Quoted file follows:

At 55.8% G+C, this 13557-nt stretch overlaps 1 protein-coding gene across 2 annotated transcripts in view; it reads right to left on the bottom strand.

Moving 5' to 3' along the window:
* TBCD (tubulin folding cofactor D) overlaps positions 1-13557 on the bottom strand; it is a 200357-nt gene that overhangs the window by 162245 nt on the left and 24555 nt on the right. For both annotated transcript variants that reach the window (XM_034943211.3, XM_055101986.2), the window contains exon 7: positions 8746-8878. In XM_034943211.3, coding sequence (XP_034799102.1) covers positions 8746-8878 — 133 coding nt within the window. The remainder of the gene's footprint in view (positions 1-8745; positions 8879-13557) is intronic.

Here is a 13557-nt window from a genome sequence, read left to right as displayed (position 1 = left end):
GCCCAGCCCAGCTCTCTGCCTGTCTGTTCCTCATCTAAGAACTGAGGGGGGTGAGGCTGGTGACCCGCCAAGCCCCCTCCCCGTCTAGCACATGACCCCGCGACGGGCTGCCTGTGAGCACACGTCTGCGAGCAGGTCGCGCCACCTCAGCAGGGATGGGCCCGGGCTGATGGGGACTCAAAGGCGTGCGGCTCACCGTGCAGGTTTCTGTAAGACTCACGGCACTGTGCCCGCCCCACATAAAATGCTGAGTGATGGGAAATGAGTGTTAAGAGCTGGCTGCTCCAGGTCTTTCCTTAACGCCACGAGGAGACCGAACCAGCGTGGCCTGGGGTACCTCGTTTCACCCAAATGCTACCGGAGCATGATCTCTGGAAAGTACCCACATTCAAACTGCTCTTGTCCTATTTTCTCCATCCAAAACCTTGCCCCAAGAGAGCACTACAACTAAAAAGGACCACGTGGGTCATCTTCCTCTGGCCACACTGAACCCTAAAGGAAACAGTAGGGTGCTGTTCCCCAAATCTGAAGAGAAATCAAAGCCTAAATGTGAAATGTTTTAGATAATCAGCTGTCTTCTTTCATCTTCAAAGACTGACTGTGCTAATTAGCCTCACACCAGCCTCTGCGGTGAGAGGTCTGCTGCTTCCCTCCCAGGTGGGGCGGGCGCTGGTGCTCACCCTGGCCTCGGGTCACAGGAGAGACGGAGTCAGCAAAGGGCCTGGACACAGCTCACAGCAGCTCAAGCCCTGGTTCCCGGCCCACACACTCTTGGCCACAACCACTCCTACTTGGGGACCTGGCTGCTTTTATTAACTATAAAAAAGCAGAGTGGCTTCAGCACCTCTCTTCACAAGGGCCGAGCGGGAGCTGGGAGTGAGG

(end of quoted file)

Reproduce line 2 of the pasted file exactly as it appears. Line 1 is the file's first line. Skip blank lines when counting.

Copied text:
Moving 5' to 3' along the window: